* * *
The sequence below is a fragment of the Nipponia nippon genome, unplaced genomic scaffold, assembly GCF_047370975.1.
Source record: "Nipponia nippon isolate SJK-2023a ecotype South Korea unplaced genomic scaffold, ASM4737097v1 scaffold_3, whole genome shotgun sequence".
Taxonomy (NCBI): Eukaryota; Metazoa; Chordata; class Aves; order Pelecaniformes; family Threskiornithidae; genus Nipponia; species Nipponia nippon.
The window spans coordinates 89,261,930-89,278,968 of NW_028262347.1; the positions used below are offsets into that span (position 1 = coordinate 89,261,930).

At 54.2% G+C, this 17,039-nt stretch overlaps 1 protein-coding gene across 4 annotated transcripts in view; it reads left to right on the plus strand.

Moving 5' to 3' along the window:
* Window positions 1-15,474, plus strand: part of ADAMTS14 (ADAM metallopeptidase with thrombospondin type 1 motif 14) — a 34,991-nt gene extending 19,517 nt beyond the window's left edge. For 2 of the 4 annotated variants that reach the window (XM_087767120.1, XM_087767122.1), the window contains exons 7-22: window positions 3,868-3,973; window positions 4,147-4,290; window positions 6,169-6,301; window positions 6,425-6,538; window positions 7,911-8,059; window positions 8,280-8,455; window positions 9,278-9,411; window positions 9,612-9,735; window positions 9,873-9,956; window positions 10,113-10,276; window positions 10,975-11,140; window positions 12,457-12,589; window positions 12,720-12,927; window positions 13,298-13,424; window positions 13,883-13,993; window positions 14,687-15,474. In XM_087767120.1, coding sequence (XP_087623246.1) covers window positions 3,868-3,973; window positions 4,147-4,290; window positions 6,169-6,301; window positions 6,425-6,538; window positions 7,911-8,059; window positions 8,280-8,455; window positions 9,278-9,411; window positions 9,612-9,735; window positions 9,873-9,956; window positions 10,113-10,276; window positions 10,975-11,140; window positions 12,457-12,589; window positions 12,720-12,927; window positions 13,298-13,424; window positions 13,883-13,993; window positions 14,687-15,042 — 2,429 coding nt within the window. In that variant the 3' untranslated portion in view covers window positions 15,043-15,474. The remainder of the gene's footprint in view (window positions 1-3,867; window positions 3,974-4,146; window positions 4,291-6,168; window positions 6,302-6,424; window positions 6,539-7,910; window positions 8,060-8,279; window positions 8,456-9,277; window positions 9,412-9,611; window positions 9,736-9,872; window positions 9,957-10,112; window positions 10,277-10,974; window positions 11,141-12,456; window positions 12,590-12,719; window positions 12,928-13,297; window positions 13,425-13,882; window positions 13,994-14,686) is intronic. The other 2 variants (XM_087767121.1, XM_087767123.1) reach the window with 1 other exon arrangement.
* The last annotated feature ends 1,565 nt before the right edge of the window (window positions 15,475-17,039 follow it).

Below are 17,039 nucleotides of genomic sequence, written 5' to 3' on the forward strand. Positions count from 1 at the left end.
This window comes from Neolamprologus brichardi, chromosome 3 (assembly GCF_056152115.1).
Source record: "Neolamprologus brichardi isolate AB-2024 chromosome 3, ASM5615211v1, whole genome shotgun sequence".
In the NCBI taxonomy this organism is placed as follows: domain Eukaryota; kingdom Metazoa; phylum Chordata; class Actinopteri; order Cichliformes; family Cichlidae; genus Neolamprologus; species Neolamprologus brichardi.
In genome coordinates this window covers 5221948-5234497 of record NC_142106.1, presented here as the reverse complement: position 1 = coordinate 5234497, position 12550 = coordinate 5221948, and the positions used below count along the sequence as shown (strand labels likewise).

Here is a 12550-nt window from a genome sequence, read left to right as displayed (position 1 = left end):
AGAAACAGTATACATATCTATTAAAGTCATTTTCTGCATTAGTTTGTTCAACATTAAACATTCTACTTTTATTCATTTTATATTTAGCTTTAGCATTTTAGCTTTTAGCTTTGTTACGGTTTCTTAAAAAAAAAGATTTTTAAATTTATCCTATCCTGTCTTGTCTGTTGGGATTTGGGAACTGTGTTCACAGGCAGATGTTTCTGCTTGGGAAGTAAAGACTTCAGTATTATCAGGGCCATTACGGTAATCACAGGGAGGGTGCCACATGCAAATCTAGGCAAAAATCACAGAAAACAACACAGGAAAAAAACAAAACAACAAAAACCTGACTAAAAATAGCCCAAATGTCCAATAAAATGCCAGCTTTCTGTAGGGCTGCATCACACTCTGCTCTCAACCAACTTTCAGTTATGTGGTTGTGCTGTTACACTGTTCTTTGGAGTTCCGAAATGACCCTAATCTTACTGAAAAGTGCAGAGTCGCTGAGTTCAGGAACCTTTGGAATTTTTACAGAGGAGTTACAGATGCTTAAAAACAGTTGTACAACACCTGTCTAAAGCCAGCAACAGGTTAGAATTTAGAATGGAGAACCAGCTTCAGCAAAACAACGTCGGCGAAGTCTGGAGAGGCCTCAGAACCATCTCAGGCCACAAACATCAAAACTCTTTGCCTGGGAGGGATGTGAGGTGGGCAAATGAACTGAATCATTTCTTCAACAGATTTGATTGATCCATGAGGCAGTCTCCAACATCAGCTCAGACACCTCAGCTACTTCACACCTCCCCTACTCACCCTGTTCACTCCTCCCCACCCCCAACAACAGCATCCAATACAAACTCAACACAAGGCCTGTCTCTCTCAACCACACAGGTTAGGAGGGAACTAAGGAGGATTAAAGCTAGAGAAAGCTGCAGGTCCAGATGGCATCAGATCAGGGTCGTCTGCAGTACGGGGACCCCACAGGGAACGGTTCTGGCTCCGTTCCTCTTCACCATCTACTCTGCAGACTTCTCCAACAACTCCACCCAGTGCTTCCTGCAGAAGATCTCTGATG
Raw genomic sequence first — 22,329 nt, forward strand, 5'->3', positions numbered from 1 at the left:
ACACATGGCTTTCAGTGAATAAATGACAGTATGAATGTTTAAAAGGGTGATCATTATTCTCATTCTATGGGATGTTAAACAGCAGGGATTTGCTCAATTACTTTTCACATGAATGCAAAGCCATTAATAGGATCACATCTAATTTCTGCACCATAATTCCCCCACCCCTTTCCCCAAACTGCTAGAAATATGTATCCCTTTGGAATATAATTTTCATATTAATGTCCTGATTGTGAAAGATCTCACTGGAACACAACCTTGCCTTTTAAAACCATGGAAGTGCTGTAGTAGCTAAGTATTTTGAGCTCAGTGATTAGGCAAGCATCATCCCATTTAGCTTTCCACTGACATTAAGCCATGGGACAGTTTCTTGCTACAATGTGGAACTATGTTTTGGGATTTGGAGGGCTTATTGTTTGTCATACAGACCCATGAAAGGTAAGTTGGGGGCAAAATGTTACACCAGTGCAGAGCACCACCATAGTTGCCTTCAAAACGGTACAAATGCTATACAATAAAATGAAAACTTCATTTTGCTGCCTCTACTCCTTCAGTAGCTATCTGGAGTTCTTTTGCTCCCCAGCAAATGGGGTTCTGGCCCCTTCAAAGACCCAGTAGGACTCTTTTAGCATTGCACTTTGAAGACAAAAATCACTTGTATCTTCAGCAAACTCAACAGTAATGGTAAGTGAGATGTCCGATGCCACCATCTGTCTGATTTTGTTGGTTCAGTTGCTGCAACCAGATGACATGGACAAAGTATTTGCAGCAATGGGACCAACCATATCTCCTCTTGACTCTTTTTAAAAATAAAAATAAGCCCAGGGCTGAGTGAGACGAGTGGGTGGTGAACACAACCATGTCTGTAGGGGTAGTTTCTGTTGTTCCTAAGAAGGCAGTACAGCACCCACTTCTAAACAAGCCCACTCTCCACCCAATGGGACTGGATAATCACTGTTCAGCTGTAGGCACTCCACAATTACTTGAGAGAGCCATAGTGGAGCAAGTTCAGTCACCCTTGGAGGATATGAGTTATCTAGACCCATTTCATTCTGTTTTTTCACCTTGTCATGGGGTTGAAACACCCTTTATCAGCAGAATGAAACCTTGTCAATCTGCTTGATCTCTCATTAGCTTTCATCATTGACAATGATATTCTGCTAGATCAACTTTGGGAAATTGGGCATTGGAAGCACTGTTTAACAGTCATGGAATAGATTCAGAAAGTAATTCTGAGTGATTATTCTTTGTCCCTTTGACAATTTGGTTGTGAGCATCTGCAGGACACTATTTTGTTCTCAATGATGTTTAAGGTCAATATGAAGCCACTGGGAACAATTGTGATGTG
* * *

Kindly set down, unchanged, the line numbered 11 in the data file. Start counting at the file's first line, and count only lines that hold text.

Source record: "Neolamprologus brichardi isolate AB-2024 chromosome 3, ASM5615211v1, whole genome shotgun sequence".